More than 4,000 people around the world have scaled Mt. Everest, the highest peak in the world. Climbers have to train and take their bodies to extreme limits in order to see a view from a mountaintop that sits 29,029 feet above sea level. Their single goal is to make it to the top of the mountain. Inevitably, they understand that with this journey comes struggle, pain, sacrifice and sometimes death. They are not alone in their desire to reach the highest point on earth as hundreds of climbers before them shared the same goal. Some made it and many others died along the way. For those fortunate to make it, the last mile of the hike is the most brutal. The air is so thin that oxygen tanks are required. Walking sticks and spikes on the bottom of their boots allow them to grip the ground for stability against stormy unpredictable weather. Fighting fatigue, potential disorientation, frostbite and altitude sickness, climbers continue to climb. They do it year after year with the aid of Tibetan Sherpa guides.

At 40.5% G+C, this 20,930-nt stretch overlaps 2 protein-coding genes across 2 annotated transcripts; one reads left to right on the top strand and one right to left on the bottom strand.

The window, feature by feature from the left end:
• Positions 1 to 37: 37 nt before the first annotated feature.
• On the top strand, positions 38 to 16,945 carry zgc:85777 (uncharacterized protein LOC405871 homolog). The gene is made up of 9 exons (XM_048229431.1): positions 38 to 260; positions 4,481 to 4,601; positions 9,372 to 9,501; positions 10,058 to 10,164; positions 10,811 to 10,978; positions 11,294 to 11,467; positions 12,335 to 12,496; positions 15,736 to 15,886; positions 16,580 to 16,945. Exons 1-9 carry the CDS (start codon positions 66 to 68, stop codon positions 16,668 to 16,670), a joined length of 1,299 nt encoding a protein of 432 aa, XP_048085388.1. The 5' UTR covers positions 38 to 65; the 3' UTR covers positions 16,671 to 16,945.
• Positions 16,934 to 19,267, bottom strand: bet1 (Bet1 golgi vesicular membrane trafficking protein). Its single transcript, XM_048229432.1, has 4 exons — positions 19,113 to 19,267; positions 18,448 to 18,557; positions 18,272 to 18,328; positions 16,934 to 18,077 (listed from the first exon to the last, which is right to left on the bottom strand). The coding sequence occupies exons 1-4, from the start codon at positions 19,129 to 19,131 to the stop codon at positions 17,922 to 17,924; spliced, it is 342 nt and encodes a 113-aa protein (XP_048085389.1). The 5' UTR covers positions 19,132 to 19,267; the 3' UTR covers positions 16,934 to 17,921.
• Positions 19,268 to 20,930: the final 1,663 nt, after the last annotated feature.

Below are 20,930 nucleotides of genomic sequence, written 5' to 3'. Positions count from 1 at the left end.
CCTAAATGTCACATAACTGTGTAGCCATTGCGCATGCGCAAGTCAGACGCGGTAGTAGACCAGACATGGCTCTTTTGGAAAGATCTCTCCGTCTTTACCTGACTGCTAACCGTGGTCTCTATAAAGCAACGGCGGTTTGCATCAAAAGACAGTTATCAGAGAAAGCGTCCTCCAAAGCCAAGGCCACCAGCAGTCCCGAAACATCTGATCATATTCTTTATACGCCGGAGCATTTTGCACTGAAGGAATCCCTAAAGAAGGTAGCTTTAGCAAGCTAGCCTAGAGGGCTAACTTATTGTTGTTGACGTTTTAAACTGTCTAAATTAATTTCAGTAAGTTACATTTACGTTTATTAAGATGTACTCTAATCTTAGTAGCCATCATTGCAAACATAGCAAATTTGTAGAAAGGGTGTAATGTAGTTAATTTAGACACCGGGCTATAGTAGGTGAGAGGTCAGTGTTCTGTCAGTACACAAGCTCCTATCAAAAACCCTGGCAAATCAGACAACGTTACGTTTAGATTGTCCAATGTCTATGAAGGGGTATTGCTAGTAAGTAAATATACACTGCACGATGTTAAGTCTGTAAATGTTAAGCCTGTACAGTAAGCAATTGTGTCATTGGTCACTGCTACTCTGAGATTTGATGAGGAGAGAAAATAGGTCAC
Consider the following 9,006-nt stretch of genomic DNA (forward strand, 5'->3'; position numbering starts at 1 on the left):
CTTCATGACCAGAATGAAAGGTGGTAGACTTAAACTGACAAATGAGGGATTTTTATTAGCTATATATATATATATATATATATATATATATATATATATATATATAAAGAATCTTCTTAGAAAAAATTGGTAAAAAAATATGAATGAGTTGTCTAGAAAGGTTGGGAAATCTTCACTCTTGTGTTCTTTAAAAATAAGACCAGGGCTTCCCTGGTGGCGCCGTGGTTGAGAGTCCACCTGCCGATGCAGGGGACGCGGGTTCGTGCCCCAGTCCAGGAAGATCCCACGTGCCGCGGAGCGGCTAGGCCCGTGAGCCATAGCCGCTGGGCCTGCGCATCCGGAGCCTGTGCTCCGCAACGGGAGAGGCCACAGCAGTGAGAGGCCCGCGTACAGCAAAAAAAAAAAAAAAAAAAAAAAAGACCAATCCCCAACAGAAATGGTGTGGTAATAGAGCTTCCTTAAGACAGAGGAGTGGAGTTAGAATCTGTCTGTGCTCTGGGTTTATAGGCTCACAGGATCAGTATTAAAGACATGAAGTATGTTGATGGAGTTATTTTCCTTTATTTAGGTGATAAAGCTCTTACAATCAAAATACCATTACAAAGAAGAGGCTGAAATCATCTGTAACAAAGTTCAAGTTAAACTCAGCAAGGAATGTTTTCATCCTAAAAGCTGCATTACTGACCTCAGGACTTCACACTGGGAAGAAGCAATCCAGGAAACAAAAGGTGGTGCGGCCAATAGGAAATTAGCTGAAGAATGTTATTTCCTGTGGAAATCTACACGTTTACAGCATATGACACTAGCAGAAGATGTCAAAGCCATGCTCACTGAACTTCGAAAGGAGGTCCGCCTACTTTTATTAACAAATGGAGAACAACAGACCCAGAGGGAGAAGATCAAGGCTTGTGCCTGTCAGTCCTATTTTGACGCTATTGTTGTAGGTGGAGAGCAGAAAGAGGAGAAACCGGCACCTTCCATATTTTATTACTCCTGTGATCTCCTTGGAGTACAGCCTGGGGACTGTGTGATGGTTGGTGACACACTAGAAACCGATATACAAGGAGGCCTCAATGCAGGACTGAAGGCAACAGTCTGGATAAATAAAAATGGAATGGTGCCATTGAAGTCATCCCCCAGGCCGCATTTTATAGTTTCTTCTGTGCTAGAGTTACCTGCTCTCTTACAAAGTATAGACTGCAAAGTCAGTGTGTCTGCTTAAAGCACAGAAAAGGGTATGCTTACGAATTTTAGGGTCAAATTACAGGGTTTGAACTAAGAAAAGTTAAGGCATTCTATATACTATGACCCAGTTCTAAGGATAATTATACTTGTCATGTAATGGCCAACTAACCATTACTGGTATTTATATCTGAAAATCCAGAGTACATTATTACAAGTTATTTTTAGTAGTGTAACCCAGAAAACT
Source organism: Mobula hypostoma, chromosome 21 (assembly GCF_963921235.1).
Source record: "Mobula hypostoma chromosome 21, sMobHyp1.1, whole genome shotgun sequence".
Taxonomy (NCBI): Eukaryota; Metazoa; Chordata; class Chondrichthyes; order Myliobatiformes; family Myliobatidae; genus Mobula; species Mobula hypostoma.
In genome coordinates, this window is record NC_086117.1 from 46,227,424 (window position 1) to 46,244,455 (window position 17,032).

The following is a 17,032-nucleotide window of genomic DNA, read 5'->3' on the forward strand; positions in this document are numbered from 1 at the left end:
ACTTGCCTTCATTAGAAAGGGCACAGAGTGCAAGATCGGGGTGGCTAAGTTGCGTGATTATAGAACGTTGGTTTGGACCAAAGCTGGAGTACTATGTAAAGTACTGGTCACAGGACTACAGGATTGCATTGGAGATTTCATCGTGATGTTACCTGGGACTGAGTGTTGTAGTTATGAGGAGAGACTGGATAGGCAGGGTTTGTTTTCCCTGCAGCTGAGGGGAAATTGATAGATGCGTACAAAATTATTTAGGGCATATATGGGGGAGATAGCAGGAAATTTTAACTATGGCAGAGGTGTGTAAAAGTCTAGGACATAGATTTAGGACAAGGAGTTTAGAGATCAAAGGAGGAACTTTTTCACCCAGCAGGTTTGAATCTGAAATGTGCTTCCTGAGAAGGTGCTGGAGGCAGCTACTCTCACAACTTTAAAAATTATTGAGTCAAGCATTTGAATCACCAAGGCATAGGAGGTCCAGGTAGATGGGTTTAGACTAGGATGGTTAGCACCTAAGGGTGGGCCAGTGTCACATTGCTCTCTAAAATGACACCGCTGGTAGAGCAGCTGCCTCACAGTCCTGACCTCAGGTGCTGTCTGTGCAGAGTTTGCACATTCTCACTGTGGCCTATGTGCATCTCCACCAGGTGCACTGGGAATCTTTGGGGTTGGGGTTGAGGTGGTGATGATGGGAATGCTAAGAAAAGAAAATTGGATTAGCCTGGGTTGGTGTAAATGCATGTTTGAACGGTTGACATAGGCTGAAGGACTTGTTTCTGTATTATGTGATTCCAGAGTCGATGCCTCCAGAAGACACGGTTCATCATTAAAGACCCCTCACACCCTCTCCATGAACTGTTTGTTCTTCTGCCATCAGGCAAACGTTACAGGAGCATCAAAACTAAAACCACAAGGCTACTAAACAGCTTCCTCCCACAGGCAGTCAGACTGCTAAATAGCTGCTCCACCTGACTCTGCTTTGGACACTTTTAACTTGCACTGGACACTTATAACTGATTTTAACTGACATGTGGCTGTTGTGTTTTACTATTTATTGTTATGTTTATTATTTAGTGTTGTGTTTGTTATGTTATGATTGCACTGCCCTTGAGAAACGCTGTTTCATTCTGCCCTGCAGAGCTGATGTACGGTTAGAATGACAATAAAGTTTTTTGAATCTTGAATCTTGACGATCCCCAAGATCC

King, too, had a spiritual guide who took him to the mountaintop. In his speech, he reflected on history and used the powerful metaphor of a mountaintop to give people hope. From his perspective, his people and the workers he came to address, were climbing a mountain.
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Although his guide did not take him to Mt. Everest, King saw the mountaintop as a place to witness the greatness of human capacity. He had been through valleys and storms, but his guide led him along the way. God was with him and from the mountaintop showed him the Promised Land. He witnessed victories like the passage of the Civil Rights Act of 1964 and the Voting Rights Act of 1965. He saw the desegregation of schools and the realities of his dream starting to materialize. Reflecting on his life that stormy night in Memphis, King considered a panoramic view of the past. If God asked him what period in history he would like to live in, King thought about visiting Egypt and witnessing his people cross the Red Sea. He imagined going to Greece and visiting Mt. Olympus where he could see the great philosophers such as “Plato, Aristotle, Socrates, Euripides and Aristophanes assembled around the Parthenon.” But, he said, he would not stop there. He would also visit the Roman Empire, the Renaissance period and seek out Martin Luther as he “tacked his ninety-five theses on the door at the church of Wittenberg.” Again, King would not stop there, he would move on to the United States in the year 1863 when Abraham Lincoln signed the Emancipation Proclamation. Finally, he asked God to allow him to see some of the second half of the 20th century. It was to be his final sermon. The next day, he was shot dead.